As soon as she heard the scream coming from the barn, Molly instinctively ducked into the grass. There had been no rain for the longest time, so the dry blades cut into her knees, leaving an imprint of confusion. The air was like a blanket, and as Molly laid her cheek on the ground, she wondered if she could just curl up and sleep. Maybe when she woke, the scream would be as distant as a nightmare.
“Molly, where are you?” the rough voice chilled her to the bone even as sweat pooled at the base of her spine. “Here, Pa,” she answered, trying to keep the shake out of her voice as she stood up. “Git yourself up here. Your Ma needs help”, he hollered as he strode towards the house. Molly brushed her hair back; it was trying to escape from the low bun she had fashioned this morning in imitation of how her Ma wore her own hair for Church. She knew that they would not be going to the Sunday service now, and she considered going into the house to change out of her best dress before heading into the barn. Molly loved that dress, it had belonged to Lucy, her cousin, and it was as pale and as pretty as a newly laid egg. Unfortunately, it was a bit too big on the waist, so her Ma had found her a belt at Goodwill. She started to walk up the hill, crossing herself as she passed the two small headstones. Another scream made up her mind.
Molly ran towards the barn; her Ma was bent over, resting one of her hands against Maud, their milk cow. Molly started toward her mother, but Maud rolled her eyes, so they were ghostly in their sockets, and let out a low menacing sound.
Molly picked up a feed bucket and said, “Ma, let me git you into the house.” Maud started to stamp her hooves as Molly inched closer. “There now, girl,” Ma said breathlessly to Maud, stroking her side, “You know my Mol would never do you or me any harm. Hush now. Everything’s gonna be fine.” When her Ma looked up, she had purple smudges under her eyes, and her lip was bleeding. She held out a trembling hand to Molly, “I’m so sorry that this falls on your shoulders, Molly girl, but I know the good Lord only sends us what we can cope with. Now pray with me. Lord of unfailing love, help me when I feel afraid.” Ma trailed off as they heard footsteps, and Molly saw a dark shadow in the doorway. Pa strode into the barn and moved towards his wife. Maud started shaking her head up and down. Then she scraped at the ground as if she was about to charge. “Will you tell that blessed cow I’m not gonna hurt you” Pa snapped, “We need to git you into bed.”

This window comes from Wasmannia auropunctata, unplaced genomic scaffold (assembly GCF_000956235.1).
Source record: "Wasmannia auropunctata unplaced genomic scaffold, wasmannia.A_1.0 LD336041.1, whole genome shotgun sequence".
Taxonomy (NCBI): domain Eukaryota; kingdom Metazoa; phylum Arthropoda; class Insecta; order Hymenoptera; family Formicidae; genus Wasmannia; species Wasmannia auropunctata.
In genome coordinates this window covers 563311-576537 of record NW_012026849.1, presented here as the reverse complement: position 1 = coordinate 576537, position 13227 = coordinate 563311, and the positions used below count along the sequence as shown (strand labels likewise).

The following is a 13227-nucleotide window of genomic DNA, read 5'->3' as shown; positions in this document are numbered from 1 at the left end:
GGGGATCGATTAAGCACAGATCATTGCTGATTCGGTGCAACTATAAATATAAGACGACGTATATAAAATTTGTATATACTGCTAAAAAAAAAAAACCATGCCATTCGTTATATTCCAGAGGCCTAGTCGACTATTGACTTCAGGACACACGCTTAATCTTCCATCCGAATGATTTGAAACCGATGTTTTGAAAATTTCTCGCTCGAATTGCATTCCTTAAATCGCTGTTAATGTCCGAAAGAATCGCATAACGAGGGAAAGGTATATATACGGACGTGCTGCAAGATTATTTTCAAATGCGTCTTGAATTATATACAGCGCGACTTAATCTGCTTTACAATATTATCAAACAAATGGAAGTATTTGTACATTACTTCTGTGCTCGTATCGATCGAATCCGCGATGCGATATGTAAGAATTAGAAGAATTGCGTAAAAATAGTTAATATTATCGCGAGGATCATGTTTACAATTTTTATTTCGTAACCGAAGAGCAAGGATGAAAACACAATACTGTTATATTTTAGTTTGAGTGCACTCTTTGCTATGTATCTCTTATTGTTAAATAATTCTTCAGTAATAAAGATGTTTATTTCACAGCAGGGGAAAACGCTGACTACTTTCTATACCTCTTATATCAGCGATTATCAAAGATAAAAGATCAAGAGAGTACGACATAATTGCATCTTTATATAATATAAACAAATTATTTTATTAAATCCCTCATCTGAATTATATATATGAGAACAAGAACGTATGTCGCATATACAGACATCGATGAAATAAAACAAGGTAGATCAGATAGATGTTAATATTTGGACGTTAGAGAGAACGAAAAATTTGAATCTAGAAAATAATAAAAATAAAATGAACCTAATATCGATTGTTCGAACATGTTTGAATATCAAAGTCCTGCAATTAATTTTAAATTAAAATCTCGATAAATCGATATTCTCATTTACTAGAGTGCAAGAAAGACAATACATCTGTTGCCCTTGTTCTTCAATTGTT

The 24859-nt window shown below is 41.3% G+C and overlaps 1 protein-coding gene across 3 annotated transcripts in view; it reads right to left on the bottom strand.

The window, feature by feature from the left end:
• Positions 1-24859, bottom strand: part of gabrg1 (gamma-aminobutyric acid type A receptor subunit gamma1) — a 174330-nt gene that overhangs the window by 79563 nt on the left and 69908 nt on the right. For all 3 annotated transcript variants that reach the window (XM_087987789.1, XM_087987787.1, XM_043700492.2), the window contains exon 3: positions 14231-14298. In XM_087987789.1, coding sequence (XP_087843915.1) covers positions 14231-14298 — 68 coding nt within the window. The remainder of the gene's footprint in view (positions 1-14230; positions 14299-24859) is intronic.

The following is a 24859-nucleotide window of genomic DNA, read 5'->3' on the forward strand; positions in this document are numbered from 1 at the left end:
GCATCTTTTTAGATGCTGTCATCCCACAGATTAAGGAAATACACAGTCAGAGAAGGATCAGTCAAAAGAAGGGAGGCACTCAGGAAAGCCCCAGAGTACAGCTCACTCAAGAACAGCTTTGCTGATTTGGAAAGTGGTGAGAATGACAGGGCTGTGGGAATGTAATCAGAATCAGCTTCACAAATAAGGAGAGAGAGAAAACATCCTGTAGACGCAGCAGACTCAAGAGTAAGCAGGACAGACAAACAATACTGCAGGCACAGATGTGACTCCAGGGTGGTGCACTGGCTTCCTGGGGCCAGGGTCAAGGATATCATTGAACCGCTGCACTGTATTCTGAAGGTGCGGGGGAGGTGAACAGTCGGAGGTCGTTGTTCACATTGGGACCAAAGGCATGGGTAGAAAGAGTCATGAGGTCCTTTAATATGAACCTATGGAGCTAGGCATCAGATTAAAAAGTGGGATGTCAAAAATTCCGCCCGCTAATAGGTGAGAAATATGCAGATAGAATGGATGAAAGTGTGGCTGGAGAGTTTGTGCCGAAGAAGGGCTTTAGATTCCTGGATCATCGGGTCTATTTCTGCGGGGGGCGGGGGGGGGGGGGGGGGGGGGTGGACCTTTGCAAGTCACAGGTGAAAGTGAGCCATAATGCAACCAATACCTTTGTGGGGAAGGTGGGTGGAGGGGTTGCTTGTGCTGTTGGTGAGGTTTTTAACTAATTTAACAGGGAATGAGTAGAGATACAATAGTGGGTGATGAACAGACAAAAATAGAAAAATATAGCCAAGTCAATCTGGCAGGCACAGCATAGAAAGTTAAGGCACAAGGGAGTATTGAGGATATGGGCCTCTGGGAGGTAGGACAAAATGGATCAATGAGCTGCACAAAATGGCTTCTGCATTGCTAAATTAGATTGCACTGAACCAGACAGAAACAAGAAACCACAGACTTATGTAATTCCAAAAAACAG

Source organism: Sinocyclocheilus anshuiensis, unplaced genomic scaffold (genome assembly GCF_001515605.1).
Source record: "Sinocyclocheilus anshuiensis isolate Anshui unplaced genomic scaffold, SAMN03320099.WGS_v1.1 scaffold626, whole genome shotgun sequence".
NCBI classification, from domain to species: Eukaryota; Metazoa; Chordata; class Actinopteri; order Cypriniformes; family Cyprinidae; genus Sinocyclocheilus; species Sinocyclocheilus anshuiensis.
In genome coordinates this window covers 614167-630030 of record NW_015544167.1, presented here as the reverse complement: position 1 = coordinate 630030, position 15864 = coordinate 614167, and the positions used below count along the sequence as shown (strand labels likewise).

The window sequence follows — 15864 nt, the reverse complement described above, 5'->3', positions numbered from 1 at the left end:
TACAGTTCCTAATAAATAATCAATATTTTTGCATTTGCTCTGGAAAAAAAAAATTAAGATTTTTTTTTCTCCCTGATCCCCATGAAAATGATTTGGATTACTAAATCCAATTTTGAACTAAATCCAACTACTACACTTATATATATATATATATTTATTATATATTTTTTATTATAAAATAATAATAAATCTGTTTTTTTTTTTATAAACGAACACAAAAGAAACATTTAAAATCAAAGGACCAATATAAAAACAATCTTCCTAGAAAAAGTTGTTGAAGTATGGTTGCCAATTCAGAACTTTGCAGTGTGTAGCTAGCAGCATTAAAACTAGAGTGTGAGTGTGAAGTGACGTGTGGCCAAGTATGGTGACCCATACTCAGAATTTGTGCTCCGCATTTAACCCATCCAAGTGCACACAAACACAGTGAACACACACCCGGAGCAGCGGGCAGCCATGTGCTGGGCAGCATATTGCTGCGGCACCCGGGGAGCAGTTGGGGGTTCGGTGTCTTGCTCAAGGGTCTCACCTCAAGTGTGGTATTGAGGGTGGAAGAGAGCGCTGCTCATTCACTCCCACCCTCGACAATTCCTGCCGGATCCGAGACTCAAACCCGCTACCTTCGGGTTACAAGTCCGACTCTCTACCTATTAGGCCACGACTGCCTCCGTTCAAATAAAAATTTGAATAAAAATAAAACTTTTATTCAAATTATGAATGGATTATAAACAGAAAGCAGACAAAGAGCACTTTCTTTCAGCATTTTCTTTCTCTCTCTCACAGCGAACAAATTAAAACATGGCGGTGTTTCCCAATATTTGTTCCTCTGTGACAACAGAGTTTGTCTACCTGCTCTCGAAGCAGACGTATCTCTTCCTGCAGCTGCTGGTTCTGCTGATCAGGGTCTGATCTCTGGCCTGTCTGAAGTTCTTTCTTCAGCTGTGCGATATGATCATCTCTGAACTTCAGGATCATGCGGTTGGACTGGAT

“I’m not going in the house after last time,” Ma replied, “I’m staying here, now git out and leave me with Molly.” Pa looked like he was about to argue when there was a swoosh, and Ma’s waters broke. Molly looked wide-eyed at her father, “Pa?’ she said, her voice as high pitched as a lamb that’s just had its tail cut. “The Doc is on his way,” Pa replied, “I know you’re a good girl, Mol, and you can take care of your Ma until he gits here.” Molly thought about the two tiny crosses in the field marking the two tiny graves of her stillborn sisters and finished the prayer Ma had started, “Replace my fear with trust. Give me the strength I need to keep going.”
Later, Molly and her Pa bowed their heads under a darkening sky and placed daisies on the graves. Pa cleared his throat and said, “So, my angels, you have a new baby brother. Your Ma is doing just fine and will visit with you when she gits her strength back. Your sister Molly delivered him herself.”
As they walked back to the house, there was a crack of thunder, and the heavens opened. “Looks like your baby brother has ended the drought. Maybe we need to call him Noah?” Pa said with a catch in his voice. Molly looked at her father, his eyes were red, but because of the rain falling on his face, she couldn’t tell if he was crying.
Adele Evershed was born in Wales and has lived in Hong Kong and Singapore before settling in Connecticut. Her poetry and prose have been published in several online journals and print anthologies such as Every Day Fiction, Variety Pack, Wales Haiku Journal, Failed Haiku, Grey Sparrow Journal, Monday Night Magazine, Selcouth Station, High Shelf Press, Tofu Ink Arts Press and Shot Glass Journal. She has been recently nominated for The Pushcart Prize for poetry and shortlisted for the Staunch Prize for flash fiction, an international award for thrillers without violence to women. Read more of her work at The Lit Hag.